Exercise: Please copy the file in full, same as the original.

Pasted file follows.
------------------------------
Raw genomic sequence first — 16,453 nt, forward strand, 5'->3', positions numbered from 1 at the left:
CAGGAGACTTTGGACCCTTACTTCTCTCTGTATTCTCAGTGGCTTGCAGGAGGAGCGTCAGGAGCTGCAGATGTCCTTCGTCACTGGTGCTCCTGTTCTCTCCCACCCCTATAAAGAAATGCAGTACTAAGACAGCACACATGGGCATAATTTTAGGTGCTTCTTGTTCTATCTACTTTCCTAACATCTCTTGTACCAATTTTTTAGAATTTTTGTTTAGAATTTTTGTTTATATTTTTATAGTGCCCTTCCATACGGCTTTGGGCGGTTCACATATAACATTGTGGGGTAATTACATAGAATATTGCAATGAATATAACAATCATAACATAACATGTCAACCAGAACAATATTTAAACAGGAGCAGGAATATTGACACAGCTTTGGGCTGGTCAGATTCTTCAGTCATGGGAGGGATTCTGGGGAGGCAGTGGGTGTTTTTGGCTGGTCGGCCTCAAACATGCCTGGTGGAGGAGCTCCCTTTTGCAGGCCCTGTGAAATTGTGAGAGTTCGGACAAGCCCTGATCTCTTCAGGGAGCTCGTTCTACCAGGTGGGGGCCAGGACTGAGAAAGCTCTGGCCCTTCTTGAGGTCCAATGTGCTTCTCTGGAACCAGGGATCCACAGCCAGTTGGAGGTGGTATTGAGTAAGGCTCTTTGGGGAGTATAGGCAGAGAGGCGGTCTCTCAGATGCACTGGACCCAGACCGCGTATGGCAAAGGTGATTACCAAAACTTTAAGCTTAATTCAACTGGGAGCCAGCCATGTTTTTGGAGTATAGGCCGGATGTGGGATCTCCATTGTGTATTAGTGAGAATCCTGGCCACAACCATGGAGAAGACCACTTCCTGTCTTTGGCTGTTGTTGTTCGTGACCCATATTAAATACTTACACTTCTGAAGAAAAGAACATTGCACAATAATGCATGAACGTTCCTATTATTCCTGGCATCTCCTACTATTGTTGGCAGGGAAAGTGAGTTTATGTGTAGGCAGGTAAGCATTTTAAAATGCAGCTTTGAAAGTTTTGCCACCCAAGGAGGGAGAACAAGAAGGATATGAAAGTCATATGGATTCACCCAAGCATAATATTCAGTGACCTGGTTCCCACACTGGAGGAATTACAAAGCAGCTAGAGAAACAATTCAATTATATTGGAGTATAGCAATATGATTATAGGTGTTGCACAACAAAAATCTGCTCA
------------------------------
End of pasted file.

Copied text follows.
Raw genomic sequence first — 16,453 nt, forward strand, 5'->3', positions numbered from 1 at the left:
CAGGAGACTTTGGACCCTTACTTCTCTCTGTATTCTCAGTGGCTTGCAGGAGGAGCGTCAGGAGCTGCAGATGTCCTTCGTCACTGGTGCTCCTGTTCTCTCCCACCCCTATAAAGAAATGCAGTACTAAGACAGCACACATGGGCATAATTTTAGGTGCTTCTTGTTCTATCTACTTTCCTAACATCTCTTGTACCAATTTTTTAGAATTTTTGTTTAGAATTTTTGTTTATATTTTTATAGTGCCCTTCCATACGGCTTTGGGCGGTTCACATATAACATTGTGGGGTAATTACATAGAATATTGCAATGAATATAACAATCATAACATAACATGTCAACCAGAACAATATTTAAACAGGAGCAGGAATATTGACACAGCTTTGGGCTGGTCAGATTCTTCAGTCATGGGAGGGATTCTGGGGAGGCAGTGGGTGTTTTTGGCTGGTCGGCCTCAAACATGCCTGGTGGAGGAGCTCCCTTTTGCAGGCCCTGTGAAATTGTGAGAGTTCGGACAAGCCCTGATCTCTTCAGGGAGCTCGTTCTACCAGGTGGGGGCCAGGACTGAGAAAGCTCTGGCCCTTCTTGAGGTCCAATGTGCTTCTCTGGAACCAGGGATCCACAGCCAGTTGGAGGTGGTATTGAGTAAGGCTCTTTGGGGAGTATAGGCAGAGAGGCGGTCTCTCAGATGCACTGGACCCAGACCGCGTATGGCAAAGGTGATTACCAAAACTTTAAGCTTAATTCAACTGGGAGCCAGCCATGTTTTTGGAGTATAGGCCGGATGTGGGATCTCCATTGTGTATTAGTGAGAATCCTGGCCACAACCATGGAGAAGACCACTTCCTGTCTTTGGCTGTTGTTGTTCGTGACCCATATTAAATACTTACACTTCTGAAGAAAAGAACATTGCACAATAATGCATGAACGTTCCTATTATTCCTGGCATCTCCTACTATTGTTGGCAGGGAAAGTGAGTTTATGTGTAGGCAGGTAAGCATTTTAAAATGCAGCTTTGAAAGTTTTGCCACCCAAGGAGGGAGAACAAGAAGGATATGAAAGTCATATGGATTCACCCAAGCATAATATTCAGTGACCTGGTTCCCACACTGGAGGAATTACAAAGCAGCTAGAGAAACAATTCAATTATATTGGAGTATAGCAATATGATTATAGGTGTTGCACAACAAAAATCTGCTCA